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Michigan State Spartans Football Five Factors: Rutgers

Joe breaks down another misleading win

Jim O'Connor-USA TODAY Sports

Sorry, this doesn't list injuries (big box score):

And in chart form:

[Check out Bill Connelly's introduction of the Five Factors here. As always, data is sack adjusted. I excluded Rutgers' final drive of the first half, and the final kneeldown for MSU at the end of the game.]

The Offense is Better Than You Think

Yes, 489 yards of offense and 31 points are both solid figures in and of themselves. But MSU had their most efficient game of the season offensively behind a makeshift offensive line, and posted just one three-and-out. Despite the special teams gaffes, MSU's offense was able to flip field position even when they didn't score.

One funny thing that has happened this year is that MSU has adopted a strategy which makes the offense look less impressive than it actually is, but also increases the odds for an upset loss. Consider this: if MSU is truly the superior team in a matchup, then you'd expect that more plays would give MSU's advantage more opportunity to show up. Instead, MSU's ball-control strategy for most of the season has shortened games, leading to smaller margins and possibilities for upsets. Again in this game, MSU only had 10 true drives; that would match last season's low against Penn State.

Part of that is the lack of big plays offensively. MSU's longest play in this game was a 30-yard rush by Gerald Holmes. The longest pass play was 29 yards. I don't know if that's vanilla playcalling or a broken-down offensive line or both, but it's an issue. No MSU scoring drive in this game was fewer than 8 plays long.

This was the most efficient offensive performance by this MSU team since the Rutgers game last season, and the offensive output had more in common with that 2014 game than the final score would suggest.

Rutgers Got Lucky

MSU had gotten some pretty substantial turnover luck through the first five games of the season. The Oregon game was the only game in which MSU did not receive some benefit from an oblong ball doing unpredictable things. But that was reversed in this game, where Rutgers' adjusted turnover number was 1.6 and MSU's 0.9. The lack of turnovers for Rutgers really benefited them offensively despite the fact that they put the ball on the ground twice, and the Connor Cook interception in the red zone almost certainly took points off of the board for MSU.

Rutgers also benefited from an unsustainable level of finishing drives well, until their final field goal. Rutgers had 10 drives. Four of them were three-and-outs, four of them were scoring drives, and just two were neither. This leads me to believe that the defense was a little better than I initially gave them credit for, as well.

Long Plays Allowed :(

Before and after the Oregon game, I suggested that the MSU defense was gearing up for a bend-but-don't-break style for the season in order to counteract the effectiveness of big-play offenses against the 2014 defense. That, I'm guessing, is still true. But they've done a poor job of actually stopping big plays.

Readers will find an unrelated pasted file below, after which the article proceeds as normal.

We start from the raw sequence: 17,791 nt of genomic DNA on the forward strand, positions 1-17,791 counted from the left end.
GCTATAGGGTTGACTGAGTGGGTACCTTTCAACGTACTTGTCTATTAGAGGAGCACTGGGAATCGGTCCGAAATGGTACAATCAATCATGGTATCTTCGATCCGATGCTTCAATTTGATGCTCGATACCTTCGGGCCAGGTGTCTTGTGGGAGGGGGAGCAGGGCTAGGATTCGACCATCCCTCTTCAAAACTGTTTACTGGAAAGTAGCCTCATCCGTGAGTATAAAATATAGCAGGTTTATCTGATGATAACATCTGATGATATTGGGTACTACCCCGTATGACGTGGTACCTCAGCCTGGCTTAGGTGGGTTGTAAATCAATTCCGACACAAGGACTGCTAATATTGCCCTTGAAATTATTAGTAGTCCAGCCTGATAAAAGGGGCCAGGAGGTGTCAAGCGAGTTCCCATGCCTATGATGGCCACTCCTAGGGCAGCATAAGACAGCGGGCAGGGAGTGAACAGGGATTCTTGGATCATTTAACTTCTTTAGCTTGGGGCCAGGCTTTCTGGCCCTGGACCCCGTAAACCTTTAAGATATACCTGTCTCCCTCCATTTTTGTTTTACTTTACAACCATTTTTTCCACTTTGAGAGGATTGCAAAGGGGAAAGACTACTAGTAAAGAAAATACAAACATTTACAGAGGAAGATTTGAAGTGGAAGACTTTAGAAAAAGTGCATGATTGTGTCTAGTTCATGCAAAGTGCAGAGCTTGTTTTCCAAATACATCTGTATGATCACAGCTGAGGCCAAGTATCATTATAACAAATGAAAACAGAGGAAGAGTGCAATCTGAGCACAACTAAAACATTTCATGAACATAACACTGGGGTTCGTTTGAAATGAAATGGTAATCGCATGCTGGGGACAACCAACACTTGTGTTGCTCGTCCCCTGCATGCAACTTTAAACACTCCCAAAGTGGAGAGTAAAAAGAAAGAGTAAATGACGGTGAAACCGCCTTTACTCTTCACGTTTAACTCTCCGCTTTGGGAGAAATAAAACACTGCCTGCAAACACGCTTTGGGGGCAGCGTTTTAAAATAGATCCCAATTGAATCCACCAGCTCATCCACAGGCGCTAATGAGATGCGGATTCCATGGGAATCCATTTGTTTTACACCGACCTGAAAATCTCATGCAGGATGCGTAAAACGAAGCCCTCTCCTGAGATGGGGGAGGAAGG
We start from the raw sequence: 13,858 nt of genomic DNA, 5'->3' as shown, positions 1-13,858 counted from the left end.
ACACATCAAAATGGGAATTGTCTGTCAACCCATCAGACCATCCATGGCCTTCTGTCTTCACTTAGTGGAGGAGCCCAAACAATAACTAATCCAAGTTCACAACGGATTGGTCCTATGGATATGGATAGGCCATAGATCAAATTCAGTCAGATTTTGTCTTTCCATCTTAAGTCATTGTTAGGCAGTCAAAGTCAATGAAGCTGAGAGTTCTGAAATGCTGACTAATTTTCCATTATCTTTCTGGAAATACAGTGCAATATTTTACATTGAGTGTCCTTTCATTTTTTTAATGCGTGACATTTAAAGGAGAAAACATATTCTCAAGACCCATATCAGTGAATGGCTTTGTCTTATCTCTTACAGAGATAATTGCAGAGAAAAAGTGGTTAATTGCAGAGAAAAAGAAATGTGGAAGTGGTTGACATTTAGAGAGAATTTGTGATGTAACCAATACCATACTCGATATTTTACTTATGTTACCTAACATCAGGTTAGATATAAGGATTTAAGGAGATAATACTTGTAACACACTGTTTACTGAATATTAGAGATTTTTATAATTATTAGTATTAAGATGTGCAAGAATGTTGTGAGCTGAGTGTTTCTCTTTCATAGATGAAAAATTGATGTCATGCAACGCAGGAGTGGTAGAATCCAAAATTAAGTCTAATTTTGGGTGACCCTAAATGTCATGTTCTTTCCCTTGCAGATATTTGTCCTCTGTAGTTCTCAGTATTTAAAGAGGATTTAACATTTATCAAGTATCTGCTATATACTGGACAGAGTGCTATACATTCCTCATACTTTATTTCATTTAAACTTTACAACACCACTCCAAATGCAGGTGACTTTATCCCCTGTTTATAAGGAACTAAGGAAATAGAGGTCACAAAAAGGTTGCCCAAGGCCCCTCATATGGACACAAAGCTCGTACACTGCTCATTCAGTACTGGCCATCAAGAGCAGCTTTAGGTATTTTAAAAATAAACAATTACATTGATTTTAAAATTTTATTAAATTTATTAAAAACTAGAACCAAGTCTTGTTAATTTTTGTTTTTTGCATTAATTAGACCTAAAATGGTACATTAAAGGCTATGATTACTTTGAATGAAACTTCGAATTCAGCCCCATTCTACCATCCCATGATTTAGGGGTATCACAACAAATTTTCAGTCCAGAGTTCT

The 72-yard run by Paul James was a great example of this. Looking back at the play, it seemed like Riley Bullough hit the wrong gap, and then Arjen Colquhoun took a bad angle. On the 39-yard Leonte Carroo touchdown, Colquhoun got beat off of the snap and wasn't able to recover (and Joel Heath got held by the Rutgers offensive line). These are issues.

But they still seem like correctable ones. Now that the secondary is more or less sorted out, I expect that these issues will be less frequent. I also don't expect to see another receiver of Carroo's quality for some time.

Oh, and Colquhoun redeemed himself by making that huge third-down pass break-up on Carroo. That forced Rutgers to kick a field goal.

Special Teams :(

KJ has a religious belief that all special teams outcomes are random. I'm not totally sure I agree after watching special teams issue after special teams issue with this MSU team. There was another bad snap on a punt (without poor conditions this time). Jake Hartbarger's second punt went for 24 yards, giving him an average of 17.5 yards per punt on the day, and giving Tyler O'Connor his first punt attempt. There was the blocked field goal and the banked-in field goal. And, perhaps intentionally, the kickoff out of bounds before Rutgers' final drive.

I don't think it is possible to discount special teams as a major problem area for this MSU team anymore. Not when pretty much everything possible has gone wrong at this point.

On the positive side, this does seem like another area where easy gains could be made.


There's no elegant way to account for injuries from a statistical perspective. But I'm going to try anyways.

One way to do it is to look at the preseason two-deep. From that perspective, there are 46 total player listed (24 on offense because 12 positions are listed). Twelve of those 46 have missed some amount of time with injury: Madre London, Trevon Pendleton, Josiah Price, Macgarrett Kings, Jack Conklin, Jack Allen, Kodi Kieler, Dennis Finley, Ed Davis, Darian Hicks, R.J. Williamson, Vayante Copeland. And that doesn't even include Montez Sweat, listed on the preseason two-deep but not playing due to a violation of team rules.

Look at it this way: MSU is still 6-0 despite playing at about 75% strength. Add in that several of those players are already back or could have played last week but didn't (Conklin was available for emergency duty if necessary). We may find that health is less of a factor in a particularly important game.